a Facebook-less week begins

For at least six months or so, I’ve toyed with the idea of deleting my Facebook. Every time I’ve thought about it or mentioned it to a friend, I’ve decided against it because it seems impractical for a number of reasons.

Some reasons are a little trivial: for instance, simply thinking I won’t have enough willpower to stick with it or that my FOMO (fear of missing out, y’all) will increase exponentially. But on the few days over the years that I haven’t gone on Facebook much because I’ve been too busy [note: I already deleted the app from my phone a few months ago], I notice that my FOMO is virtually nonexistent.

I don’t think about logging into a website to keep in touch with people constantly when I’m not also being reminded by the same website—through other people’s carefully edited online personas—that people I know are traveling, getting engaged, or posing in photos with their friends and families.

I don’t miss Facebook when I’m not using it; When I use it, I only want to use it more, so that I can then try to feel as connected as others seem to be in their photos. This doesn’t make sense, and it sounds like some kind of emotional addiction more than a valuable tool for sharing and communicating, (at least in my case.)

Then, there are the more legitimate concerns I have about deleting my Facebook:

1. Not knowing about important events (campus-sponsored events, parties, etc.)

2. Not being able to privately message people (which is honestly just like email, only simpler, because email addresses are unnecessary.)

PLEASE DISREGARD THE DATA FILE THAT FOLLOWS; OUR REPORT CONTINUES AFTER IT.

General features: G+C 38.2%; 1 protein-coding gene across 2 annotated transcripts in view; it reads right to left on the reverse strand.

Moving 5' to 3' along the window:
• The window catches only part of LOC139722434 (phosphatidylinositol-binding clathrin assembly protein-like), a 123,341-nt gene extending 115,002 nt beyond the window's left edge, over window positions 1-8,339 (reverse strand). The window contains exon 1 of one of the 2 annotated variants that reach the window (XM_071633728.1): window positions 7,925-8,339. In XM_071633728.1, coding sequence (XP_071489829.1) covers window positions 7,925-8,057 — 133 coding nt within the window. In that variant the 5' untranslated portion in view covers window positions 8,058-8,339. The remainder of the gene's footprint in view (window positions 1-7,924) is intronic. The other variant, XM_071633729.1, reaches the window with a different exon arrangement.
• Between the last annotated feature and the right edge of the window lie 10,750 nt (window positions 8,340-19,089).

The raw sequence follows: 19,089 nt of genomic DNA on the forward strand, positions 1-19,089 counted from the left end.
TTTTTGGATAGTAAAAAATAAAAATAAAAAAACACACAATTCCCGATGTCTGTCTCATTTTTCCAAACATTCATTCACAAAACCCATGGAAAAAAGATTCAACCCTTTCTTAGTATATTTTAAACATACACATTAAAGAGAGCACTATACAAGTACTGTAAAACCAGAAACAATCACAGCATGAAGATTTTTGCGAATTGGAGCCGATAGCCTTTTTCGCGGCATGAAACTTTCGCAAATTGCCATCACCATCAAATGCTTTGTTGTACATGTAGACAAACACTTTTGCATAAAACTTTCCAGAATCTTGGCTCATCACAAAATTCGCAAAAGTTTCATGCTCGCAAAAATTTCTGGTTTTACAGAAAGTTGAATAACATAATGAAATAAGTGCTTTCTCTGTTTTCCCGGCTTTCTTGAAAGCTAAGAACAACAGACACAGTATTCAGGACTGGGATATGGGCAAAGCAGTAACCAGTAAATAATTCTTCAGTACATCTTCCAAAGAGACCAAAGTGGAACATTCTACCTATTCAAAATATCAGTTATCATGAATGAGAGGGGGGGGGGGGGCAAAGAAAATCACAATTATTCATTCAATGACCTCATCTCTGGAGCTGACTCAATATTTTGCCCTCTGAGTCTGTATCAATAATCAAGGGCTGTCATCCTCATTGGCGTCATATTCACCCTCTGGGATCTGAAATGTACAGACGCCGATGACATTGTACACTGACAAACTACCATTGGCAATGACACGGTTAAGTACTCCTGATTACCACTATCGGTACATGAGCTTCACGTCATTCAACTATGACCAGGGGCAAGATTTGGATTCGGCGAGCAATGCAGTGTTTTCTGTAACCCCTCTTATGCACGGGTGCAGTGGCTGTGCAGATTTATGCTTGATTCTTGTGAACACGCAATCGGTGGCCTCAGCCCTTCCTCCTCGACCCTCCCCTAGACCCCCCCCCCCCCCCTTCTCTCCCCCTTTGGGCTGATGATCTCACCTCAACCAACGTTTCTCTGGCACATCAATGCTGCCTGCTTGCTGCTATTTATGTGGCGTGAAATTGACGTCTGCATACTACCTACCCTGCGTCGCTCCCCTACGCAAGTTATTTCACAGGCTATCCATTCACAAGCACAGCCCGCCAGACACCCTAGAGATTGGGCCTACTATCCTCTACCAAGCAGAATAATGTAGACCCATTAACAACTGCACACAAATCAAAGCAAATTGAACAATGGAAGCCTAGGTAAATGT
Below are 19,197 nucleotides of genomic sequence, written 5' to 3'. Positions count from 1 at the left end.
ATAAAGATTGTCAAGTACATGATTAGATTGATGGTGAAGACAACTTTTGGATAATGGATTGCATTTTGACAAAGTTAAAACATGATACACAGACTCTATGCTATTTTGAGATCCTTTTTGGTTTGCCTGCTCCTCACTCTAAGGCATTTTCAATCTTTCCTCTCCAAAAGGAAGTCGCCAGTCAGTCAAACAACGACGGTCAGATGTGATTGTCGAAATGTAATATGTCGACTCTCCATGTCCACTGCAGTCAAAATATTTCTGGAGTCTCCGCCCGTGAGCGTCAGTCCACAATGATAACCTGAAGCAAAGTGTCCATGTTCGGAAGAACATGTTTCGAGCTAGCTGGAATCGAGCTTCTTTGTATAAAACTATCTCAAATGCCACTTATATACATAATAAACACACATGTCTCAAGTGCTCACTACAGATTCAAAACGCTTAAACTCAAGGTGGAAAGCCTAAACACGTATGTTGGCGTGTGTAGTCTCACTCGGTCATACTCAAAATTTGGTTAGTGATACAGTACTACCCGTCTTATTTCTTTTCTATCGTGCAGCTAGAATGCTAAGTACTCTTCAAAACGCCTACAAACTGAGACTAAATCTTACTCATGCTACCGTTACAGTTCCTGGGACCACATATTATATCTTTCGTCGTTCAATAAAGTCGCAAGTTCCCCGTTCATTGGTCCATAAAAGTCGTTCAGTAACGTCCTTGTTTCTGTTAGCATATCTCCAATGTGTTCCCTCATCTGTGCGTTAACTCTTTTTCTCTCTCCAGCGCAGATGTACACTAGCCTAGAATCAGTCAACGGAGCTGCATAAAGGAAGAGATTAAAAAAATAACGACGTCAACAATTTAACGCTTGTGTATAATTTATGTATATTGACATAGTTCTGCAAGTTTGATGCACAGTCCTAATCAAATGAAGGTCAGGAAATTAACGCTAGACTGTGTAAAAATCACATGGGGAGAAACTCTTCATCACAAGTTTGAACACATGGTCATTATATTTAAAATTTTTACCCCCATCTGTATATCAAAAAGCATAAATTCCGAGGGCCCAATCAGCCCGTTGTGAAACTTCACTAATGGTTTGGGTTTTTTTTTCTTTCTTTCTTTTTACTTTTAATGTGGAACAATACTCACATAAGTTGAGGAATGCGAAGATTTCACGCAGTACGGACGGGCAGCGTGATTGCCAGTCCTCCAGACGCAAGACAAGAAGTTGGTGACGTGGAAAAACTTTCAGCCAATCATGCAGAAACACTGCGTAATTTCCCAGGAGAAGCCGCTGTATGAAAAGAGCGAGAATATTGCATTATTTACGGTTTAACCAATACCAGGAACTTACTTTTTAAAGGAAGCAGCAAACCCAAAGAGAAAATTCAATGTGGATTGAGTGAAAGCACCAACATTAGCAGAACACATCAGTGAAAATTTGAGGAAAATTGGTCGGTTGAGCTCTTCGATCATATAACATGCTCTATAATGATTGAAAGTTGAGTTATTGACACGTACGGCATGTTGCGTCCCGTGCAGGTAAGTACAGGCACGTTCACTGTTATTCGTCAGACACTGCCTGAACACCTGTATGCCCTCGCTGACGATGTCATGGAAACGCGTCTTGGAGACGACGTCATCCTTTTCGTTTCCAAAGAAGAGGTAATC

3. Losing touch with friends and peers, some of whom I may want to keep in touch with for collaboration on creative or professional projects in the future.

These concerns still seem fairly legitimate to me, and I haven’t found much of a way around them. This is why I’m not going cold turkey, but I’ve decided to significantly scale back.

From last night (Sunday), until next Sunday night, I will not be using Facebook during the day. To combat my more legitimate concerns, I will be logging on for up to 5 minutes each night to check events for the following day, and I will keep the Facebook Messenger app on my phone for private messages.

So far, I’m one day in, and the lack of temptation feels great. I feel more productive and more able to focus on a given task. Tonight, when I logged on to look at events and notifications, I planned to stay online for 5 minutes but only felt it necessary to log on for 2 minutes. Not totally surprisingly, after not using it all day, it wasn’t as appealing as reading and listening to music, so I did that instead.

I’ve also noticed that I’ve barely checked my Instagram or Twitter accounts all day. I’m wondering if this feeling of indifference toward social media will continue as my experiment does. And I’m sure, even without Facebook, I’ll still feel the need at some point to escape from something I need to be doing to do something I want to do instead. But I’ll have to find more creative ways to do it.

For the record, I’ve already typed command+T+F+enter out of sheer habit about 30 times throughout the day, only to be greeted by the proverbial blue login page.

But for now, I’m not feeling out of touch at all. I’m just choosing to be out of touch with one particular cyber world, and I don’t miss it.


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